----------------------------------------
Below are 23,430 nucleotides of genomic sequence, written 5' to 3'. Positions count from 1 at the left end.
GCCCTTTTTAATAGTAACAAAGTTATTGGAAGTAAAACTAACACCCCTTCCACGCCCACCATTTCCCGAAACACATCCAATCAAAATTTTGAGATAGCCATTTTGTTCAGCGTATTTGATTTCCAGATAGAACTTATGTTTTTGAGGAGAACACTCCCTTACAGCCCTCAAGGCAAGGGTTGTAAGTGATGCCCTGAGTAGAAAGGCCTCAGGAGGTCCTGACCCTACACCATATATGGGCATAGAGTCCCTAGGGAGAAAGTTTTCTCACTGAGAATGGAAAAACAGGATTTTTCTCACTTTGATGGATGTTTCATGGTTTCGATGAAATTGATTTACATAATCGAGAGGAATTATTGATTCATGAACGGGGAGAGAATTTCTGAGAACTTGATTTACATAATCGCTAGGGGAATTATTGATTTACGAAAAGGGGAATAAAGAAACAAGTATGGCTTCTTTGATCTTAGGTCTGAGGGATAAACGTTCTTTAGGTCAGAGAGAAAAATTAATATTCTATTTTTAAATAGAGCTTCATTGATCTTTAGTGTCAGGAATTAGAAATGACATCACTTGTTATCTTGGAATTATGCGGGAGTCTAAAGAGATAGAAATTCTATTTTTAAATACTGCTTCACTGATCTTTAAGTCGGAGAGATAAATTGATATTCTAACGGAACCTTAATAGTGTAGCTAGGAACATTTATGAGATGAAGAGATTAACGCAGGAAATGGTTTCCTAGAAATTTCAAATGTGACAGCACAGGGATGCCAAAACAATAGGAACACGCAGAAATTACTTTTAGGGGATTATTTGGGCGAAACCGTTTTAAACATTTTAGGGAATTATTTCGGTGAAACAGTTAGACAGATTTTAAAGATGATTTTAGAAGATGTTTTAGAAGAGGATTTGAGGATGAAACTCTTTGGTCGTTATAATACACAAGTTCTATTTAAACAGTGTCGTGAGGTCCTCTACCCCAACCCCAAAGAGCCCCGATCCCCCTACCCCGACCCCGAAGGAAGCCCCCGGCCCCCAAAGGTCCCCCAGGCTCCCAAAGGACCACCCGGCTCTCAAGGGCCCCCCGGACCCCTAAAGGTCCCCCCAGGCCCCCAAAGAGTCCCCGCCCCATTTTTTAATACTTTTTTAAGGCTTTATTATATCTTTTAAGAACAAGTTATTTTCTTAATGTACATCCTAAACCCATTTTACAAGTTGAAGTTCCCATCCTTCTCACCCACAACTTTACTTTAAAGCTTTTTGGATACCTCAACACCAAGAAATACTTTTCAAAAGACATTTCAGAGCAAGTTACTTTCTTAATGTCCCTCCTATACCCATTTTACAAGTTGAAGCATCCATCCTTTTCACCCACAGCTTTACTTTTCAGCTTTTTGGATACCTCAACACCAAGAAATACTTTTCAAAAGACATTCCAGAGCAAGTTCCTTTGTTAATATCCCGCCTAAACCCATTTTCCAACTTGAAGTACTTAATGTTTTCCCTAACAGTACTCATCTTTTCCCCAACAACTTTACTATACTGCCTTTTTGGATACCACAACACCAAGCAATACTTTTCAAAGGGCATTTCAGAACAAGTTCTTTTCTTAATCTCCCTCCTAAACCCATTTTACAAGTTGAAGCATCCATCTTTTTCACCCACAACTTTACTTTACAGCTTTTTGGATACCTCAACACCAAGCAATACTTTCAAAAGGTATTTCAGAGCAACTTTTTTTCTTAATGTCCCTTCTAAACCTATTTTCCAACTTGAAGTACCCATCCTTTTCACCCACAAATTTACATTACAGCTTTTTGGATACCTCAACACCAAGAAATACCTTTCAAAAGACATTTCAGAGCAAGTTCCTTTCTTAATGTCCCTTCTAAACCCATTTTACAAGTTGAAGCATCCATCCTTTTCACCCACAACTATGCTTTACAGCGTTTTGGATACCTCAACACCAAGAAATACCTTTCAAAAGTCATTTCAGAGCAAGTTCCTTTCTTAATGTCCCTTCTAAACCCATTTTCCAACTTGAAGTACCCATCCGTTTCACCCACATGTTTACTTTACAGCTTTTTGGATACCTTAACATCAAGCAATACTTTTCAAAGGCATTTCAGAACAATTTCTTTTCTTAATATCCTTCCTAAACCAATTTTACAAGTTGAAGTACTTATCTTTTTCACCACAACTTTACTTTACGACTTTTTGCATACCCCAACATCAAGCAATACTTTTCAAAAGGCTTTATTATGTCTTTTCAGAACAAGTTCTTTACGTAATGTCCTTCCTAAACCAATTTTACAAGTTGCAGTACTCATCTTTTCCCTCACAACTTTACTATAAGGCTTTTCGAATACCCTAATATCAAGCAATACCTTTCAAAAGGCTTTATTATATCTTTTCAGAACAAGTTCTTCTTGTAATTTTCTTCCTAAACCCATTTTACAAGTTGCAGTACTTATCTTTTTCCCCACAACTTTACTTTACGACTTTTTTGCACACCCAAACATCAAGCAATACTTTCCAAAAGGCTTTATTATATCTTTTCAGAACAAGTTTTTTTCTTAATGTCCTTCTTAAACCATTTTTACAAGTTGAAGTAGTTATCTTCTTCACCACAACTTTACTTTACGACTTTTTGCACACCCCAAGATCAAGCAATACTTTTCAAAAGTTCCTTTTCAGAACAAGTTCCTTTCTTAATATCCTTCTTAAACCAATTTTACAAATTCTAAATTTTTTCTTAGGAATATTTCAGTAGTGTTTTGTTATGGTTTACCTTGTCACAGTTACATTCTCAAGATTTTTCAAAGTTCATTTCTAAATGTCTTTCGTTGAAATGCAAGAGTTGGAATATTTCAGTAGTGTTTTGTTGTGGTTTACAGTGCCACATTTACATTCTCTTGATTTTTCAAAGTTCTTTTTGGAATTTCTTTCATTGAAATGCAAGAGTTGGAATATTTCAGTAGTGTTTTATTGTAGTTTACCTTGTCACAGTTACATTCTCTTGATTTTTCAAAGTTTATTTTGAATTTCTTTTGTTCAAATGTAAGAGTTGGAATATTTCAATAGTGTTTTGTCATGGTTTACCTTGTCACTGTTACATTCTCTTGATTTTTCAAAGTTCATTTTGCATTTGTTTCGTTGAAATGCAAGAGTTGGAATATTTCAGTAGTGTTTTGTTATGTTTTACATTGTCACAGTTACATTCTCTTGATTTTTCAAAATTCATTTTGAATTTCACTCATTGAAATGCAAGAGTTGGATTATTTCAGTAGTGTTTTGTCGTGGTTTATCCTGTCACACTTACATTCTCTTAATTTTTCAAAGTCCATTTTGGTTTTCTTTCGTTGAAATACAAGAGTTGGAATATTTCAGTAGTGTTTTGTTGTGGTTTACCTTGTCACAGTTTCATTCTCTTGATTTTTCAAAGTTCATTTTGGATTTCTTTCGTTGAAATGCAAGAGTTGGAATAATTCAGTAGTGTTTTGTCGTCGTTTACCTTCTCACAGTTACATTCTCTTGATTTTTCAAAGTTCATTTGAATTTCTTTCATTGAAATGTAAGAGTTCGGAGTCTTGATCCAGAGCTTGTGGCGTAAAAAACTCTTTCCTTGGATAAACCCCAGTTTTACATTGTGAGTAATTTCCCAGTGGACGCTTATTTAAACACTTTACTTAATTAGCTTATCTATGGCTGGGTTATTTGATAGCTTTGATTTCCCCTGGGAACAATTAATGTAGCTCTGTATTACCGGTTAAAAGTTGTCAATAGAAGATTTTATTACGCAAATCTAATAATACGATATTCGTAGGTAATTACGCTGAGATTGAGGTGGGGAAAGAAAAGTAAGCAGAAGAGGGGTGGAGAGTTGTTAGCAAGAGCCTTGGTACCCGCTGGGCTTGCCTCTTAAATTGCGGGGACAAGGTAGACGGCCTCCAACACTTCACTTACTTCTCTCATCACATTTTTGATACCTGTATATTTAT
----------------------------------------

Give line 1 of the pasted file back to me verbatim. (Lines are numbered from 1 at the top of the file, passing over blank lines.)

Below are 23,430 nucleotides of genomic sequence, written 5' to 3'. Positions count from 1 at the left end.